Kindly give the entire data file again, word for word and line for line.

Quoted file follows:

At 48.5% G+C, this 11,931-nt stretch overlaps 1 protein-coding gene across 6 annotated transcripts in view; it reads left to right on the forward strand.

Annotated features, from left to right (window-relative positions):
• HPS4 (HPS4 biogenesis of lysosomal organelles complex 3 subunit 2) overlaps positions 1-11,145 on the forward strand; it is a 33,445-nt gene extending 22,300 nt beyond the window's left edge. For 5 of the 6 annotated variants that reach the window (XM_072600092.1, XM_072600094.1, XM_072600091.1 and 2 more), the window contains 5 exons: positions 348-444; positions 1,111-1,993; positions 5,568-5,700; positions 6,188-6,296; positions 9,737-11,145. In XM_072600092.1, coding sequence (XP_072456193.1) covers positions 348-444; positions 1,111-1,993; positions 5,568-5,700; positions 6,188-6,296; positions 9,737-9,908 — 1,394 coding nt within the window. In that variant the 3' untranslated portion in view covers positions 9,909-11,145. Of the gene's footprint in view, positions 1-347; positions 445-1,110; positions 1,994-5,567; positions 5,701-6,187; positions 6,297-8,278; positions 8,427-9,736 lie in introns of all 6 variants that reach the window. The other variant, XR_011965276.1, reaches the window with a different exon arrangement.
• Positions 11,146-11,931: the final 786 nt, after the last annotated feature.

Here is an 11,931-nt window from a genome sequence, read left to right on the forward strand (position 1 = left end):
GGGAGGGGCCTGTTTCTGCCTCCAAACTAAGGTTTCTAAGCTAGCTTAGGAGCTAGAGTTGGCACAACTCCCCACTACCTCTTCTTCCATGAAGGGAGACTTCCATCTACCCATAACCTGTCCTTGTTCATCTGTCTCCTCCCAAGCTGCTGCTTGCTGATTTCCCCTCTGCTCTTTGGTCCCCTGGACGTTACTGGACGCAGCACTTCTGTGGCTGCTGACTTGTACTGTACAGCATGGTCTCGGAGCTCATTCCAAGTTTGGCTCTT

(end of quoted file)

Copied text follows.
At 48.5% G+C, this 11,931-nt stretch overlaps 1 protein-coding gene across 6 annotated transcripts in view; it reads left to right on the forward strand.

Annotated features, from left to right (window-relative positions):
• HPS4 (HPS4 biogenesis of lysosomal organelles complex 3 subunit 2) overlaps positions 1-11,145 on the forward strand; it is a 33,445-nt gene extending 22,300 nt beyond the window's left edge. For 5 of the 6 annotated variants that reach the window (XM_072600092.1, XM_072600094.1, XM_072600091.1 and 2 more), the window contains 5 exons: positions 348-444; positions 1,111-1,993; positions 5,568-5,700; positions 6,188-6,296; positions 9,737-11,145. In XM_072600092.1, coding sequence (XP_072456193.1) covers positions 348-444; positions 1,111-1,993; positions 5,568-5,700; positions 6,188-6,296; positions 9,737-9,908 — 1,394 coding nt within the window. In that variant the 3' untranslated portion in view covers positions 9,909-11,145. Of the gene's footprint in view, positions 1-347; positions 445-1,110; positions 1,994-5,567; positions 5,701-6,187; positions 6,297-8,278; positions 8,427-9,736 lie in introns of all 6 variants that reach the window. The other variant, XR_011965276.1, reaches the window with a different exon arrangement.
• Positions 11,146-11,931: the final 786 nt, after the last annotated feature.

Here is an 11,931-nt window from a genome sequence, read left to right on the forward strand (position 1 = left end):
GGGAGGGGCCTGTTTCTGCCTCCAAACTAAGGTTTCTAAGCTAGCTTAGGAGCTAGAGTTGGCACAACTCCCCACTACCTCTTCTTCCATGAAGGGAGACTTCCATCTACCCATAACCTGTCCTTGTTCATCTGTCTCCTCCCAAGCTGCTGCTTGCTGATTTCCCCTCTGCTCTTTGGTCCCCTGGACGTTACTGGACGCAGCACTTCTGTGGCTGCTGACTTGTACTGTACAGCATGGTCTCGGAGCTCATTCCAAGTTTGGCTCTT